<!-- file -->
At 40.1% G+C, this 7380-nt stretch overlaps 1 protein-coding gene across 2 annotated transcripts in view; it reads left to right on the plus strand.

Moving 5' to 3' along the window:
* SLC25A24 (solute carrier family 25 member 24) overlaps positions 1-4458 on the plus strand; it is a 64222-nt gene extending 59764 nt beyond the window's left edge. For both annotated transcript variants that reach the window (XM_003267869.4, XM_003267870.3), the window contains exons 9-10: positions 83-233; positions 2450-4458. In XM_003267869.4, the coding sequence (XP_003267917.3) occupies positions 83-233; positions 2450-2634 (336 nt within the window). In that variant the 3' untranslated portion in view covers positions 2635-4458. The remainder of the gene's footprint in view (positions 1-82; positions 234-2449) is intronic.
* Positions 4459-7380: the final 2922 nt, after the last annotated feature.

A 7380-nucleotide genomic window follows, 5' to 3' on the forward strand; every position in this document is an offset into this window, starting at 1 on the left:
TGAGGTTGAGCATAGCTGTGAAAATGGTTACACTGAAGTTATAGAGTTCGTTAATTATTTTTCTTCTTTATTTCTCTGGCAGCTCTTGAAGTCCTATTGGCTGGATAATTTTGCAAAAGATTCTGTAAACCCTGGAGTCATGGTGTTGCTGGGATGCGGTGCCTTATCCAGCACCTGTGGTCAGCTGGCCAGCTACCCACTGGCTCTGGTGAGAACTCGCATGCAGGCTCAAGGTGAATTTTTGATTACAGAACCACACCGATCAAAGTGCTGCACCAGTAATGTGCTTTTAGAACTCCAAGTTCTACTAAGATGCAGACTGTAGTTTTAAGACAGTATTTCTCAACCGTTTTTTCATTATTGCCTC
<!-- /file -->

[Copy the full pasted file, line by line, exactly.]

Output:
At 40.1% G+C, this 7380-nt stretch overlaps 1 protein-coding gene across 2 annotated transcripts in view; it reads left to right on the plus strand.

Moving 5' to 3' along the window:
* SLC25A24 (solute carrier family 25 member 24) overlaps positions 1-4458 on the plus strand; it is a 64222-nt gene extending 59764 nt beyond the window's left edge. For both annotated transcript variants that reach the window (XM_003267869.4, XM_003267870.3), the window contains exons 9-10: positions 83-233; positions 2450-4458. In XM_003267869.4, the coding sequence (XP_003267917.3) occupies positions 83-233; positions 2450-2634 (336 nt within the window). In that variant the 3' untranslated portion in view covers positions 2635-4458. The remainder of the gene's footprint in view (positions 1-82; positions 234-2449) is intronic.
* Positions 4459-7380: the final 2922 nt, after the last annotated feature.

A 7380-nucleotide genomic window follows, 5' to 3' on the forward strand; every position in this document is an offset into this window, starting at 1 on the left:
TGAGGTTGAGCATAGCTGTGAAAATGGTTACACTGAAGTTATAGAGTTCGTTAATTATTTTTCTTCTTTATTTCTCTGGCAGCTCTTGAAGTCCTATTGGCTGGATAATTTTGCAAAAGATTCTGTAAACCCTGGAGTCATGGTGTTGCTGGGATGCGGTGCCTTATCCAGCACCTGTGGTCAGCTGGCCAGCTACCCACTGGCTCTGGTGAGAACTCGCATGCAGGCTCAAGGTGAATTTTTGATTACAGAACCACACCGATCAAAGTGCTGCACCAGTAATGTGCTTTTAGAACTCCAAGTTCTACTAAGATGCAGACTGTAGTTTTAAGACAGTATTTCTCAACCGTTTTTTCATTATTGCCTC